What is Problem Gambling?

Problem Gambling

is when a person's gambling causes harm to themselves and/or to those around them such as a partner, family, friends, or others in the community. When gambling begins to consume more money and time than a person can afford it can affect many parts of their lives, including physical and emotional health, finances, relationships, work and study.

Problem gambling affects a small percentage of the population, but it can have devastating effects on the individuals concerned, their families and the wider community. It's estimated that for every one person with a gambling problem there are between 5 and 10 others who are negatively affected. For more information visit the Commonwealth Government's Gambling information.

How do you gamble?

There is a spectrum of gambling behaviour populated at one end by people with no problems (recreational gamblers) through to people with moderate (regular gamblers) and, at the other end, severe problems (frequent/problem gamblers).

Problem gambling spectrum - a link to a text description is found following the graphic.

Link to a text description of the gambling spectrum graphic.

Is gambling affecting your mental health?

People may not see a connection between their gambling and their health concerns however, problem gambling is associated with a range of mental health problems:

  • Depression
  • Anxiety
  • Other mood disorders
  • Heavy alcohol use or drug problems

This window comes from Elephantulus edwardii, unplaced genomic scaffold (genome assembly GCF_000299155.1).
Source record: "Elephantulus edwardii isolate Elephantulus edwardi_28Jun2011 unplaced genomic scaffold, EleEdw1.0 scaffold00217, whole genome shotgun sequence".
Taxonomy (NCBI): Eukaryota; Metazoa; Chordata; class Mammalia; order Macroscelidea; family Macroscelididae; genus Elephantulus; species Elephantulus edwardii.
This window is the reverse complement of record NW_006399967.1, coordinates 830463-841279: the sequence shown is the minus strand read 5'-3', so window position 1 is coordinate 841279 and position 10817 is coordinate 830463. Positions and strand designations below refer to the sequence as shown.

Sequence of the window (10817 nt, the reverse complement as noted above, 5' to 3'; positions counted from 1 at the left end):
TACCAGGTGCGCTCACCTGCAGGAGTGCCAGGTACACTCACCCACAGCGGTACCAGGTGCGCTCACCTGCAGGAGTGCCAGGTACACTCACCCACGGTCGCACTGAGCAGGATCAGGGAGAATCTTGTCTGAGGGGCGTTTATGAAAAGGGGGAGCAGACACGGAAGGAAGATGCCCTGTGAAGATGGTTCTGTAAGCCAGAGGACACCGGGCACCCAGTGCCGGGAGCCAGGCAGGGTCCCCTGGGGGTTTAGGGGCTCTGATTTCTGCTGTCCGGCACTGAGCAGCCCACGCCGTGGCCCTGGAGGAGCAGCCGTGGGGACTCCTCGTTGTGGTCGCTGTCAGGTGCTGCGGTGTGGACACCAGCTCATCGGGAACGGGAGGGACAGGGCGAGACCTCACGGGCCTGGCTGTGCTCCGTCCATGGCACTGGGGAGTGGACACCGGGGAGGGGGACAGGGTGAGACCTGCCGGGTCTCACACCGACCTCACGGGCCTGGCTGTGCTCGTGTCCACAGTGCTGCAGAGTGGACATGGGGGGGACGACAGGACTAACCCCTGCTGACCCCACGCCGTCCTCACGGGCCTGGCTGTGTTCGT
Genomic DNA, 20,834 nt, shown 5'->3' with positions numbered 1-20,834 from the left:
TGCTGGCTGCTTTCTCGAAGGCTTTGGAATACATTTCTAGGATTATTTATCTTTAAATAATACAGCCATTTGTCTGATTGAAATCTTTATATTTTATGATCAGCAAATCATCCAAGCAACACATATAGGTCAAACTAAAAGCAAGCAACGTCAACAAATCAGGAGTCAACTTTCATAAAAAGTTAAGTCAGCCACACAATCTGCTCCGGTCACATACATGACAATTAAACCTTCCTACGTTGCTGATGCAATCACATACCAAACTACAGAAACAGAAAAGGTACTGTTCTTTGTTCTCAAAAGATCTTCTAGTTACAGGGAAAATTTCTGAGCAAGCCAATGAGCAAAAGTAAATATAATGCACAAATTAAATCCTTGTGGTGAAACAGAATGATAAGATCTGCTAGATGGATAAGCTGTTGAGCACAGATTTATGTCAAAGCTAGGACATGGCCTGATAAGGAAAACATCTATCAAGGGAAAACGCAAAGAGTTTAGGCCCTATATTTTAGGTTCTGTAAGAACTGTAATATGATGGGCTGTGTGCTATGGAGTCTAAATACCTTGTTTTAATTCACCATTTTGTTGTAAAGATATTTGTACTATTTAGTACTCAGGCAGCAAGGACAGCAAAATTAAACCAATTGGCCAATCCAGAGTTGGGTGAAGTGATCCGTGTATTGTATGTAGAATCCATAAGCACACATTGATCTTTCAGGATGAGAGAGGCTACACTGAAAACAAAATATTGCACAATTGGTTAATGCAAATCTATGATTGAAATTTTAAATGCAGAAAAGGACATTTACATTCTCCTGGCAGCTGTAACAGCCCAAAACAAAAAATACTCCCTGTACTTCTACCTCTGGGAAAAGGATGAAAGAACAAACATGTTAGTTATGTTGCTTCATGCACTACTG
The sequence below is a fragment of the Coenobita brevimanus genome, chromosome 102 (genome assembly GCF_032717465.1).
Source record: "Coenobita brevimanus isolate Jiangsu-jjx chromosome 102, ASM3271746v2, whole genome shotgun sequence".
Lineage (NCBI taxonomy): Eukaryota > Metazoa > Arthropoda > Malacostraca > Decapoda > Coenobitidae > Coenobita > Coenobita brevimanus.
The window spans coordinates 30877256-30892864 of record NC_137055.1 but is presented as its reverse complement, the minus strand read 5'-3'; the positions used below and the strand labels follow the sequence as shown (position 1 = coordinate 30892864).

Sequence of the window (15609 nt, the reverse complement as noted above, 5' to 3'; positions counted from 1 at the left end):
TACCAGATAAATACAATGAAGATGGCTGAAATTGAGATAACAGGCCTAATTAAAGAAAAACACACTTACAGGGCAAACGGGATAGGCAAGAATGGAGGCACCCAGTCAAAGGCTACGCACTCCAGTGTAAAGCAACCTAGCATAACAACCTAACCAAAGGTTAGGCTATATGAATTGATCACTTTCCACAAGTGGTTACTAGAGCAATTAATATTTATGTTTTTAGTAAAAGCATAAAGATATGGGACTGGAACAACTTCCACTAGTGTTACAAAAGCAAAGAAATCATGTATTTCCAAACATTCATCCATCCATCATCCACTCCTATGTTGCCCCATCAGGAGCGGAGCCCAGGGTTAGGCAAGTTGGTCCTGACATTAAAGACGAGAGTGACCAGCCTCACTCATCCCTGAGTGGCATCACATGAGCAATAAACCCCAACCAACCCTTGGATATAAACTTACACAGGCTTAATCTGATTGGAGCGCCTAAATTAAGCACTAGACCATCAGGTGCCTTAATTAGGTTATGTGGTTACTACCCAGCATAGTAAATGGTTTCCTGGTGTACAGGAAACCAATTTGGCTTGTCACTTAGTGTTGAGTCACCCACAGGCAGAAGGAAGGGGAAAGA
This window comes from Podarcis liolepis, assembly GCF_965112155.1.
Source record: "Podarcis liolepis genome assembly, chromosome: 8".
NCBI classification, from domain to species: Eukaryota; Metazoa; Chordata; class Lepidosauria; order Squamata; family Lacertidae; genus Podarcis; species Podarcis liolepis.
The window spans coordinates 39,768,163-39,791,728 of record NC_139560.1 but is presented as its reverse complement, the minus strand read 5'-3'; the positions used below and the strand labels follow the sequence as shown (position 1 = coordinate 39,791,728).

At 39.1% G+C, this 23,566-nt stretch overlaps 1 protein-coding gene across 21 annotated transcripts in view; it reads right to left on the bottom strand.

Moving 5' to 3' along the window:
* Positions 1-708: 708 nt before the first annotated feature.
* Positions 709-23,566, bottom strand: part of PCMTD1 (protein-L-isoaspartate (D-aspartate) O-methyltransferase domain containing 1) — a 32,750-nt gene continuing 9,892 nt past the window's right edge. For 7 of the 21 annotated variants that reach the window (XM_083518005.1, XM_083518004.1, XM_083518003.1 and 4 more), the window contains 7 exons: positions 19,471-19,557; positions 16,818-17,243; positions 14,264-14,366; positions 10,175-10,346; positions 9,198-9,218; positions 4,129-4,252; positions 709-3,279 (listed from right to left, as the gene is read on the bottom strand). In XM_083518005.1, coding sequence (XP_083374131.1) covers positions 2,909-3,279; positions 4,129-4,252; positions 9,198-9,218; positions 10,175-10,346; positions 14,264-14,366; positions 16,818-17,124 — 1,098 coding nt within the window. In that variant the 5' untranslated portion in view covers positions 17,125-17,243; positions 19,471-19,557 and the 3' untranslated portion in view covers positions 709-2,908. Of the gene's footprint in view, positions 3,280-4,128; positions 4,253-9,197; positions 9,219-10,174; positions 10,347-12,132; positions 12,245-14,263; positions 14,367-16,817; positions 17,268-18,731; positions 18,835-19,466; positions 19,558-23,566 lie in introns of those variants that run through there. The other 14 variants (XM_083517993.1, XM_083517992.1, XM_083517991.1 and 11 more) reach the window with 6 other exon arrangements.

• Poor physical health (such as headaches and difficulty sleeping)
  • Suicidal thoughts.

Problem gambling coincides with high rates of co-morbidity (the existence of other conditions such as alcohol and drug use and mental health issues, particularly depression) and cross-addiction. There is a lot of evidence that people gamble to ease psychological problems.

A 2008 Australian study (Monash University and the University of Melbourne, Risk and Protective Factors, Depression and Comorbidities in Problem Gambling) found that problem gamblers were at risk of depression at a rate of 71.4% and were likely to have an alcohol problem at a rate of 50%. Read Beyond Blue's fact sheet on problem gambling and depression (PDF 183.7 KB) or our Problem Gambling and Mental Health Fact Sheet (PDF 165.5 KB)

Help or emergency assistance

For help or emergency assistance with a mental health issue, phone 000 (triple zero) or call one of the support services below.

Crisis Care (South Australia)
131 611 (after hours, local call fee)

Mental Health Triage Service (South Australia)
13 14 65 (24 hours, 7 days)

Lifeline (National)
13 11 14 (24 hours, 7 days)

beyondblue info line (National)
1300 22 4636 (local call fee)

Immediate help is available now. Contact the Gambling Helpline now for free and confidential support, 24/7

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